Turkey Is Quite Eager to Buy Russian Anti-Aircraft Missiles
If Ankara wants to cover its airspace, S-400s would do the job
Turkey is presently in the “final stage” of talks to purchase sophisticated long-range S-400 air defense missiles from Russia the country’s defense minister. Work on the S-400 has reached a final point. “But the final stage does not mean ‘let’s sign a deal tomorrow morning,’” Defense Minister Fikri Işik told reporters in April 2017.
He also said that NATO allies haven’t offered Turkey a “financially effective” alternative to these advanced Russian systems, prompting Ankara to look elsewhere.
When Turkey contemplated purchasing Chinese made FD-2000 missiles back in 2013—which are very similar to the S-300s—American and European defense firms which have joint projects with the Turkish military warned Ankara that “our partnership in certain fields will be over” if it bought such missiles.
Another reason the United States and Europe’s NATO members oppose Turkish purchase of non-Western military tech is the difficulty of integrating them into NATO systems. This will also be the case with the S-400 when Turkey finally takes delivery of it, Işik admitted.
Turkey also contemplated building its own air defense system. It recently test fired the domestically-produced Hisar-O missile—a test which Işik oversaw—that, it says, can shoot enemy jets and missiles out of the sky from 15 miles away.
Ankara’s desire to improve its air defenses is logical.
Turkey’s aged medium-range MIM-23 Hawk missile batteries and short-range British Rapiers are certainly far from ideal in this day and age to defend an airspace so large. On the other hand the country does have a formidable air force equipped with American-made short to long-range air-to-air missiles.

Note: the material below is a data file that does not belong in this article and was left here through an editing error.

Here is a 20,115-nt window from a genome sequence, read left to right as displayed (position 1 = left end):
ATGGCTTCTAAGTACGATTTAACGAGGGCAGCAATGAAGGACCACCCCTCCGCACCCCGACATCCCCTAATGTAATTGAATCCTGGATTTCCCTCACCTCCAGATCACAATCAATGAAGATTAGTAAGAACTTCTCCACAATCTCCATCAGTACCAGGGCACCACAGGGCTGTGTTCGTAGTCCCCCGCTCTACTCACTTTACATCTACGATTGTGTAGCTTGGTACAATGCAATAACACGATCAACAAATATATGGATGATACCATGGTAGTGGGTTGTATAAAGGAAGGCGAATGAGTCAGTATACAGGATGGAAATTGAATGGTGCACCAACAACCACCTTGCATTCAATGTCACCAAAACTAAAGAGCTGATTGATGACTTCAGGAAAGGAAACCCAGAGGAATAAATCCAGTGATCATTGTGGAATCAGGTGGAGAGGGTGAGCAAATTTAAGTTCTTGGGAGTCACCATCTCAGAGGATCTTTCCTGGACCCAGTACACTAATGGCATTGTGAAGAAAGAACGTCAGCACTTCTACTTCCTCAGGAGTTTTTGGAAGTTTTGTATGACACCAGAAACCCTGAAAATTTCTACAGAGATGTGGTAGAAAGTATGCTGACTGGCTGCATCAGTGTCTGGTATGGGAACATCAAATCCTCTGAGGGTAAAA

Turkish Pres. Recep Tayyip Erdogan meets with Russian Pres. Vladimir Putin in March 2017. Kremlin photo
The United States has periodically deployed Patriot missile defenses to Turkey to reassure Ankara of its security. But Turkey would prefer to acquire its own advanced and independently-operated air defense system.
Turkey’s neighbor Iran took delivery of S-300s last year—a much more advanced system than anything in its present arsenal—from Russia a decade after the initial order due to Moscow’s vacillations and pressures from Western economic sanctions.
Ankara no doubt came to appreciate the lethality of the S-400 during the seven-month freeze in its relations with Russia, following its shooting down of a Russian bomber over its border with Syria in November 2015.
Russian S-400s—referred to by NATO as “Growlers”—based at Hmeymim Air Base in Syria’s western Latakia province could, theoretically, shoot down Turkish aircraft operating in their own southeastern airspace. Such a system would bolster any country which possessed them in a substantial number, especially if armed with the longer range missiles, which can hit airborne targets from as far away as 160 miles. Or in the case of the S-400’s latest 40N6 missile, which entered service in 2015, as far as a mind-blowing 250 miles.
This isn’t the only reason it makes sense for Turkey to invest in Russian air defense missiles. For decades now Russia has focused heavily on developing lethal and accurate air-defense missiles—perhaps uniquely so on such a significant scale.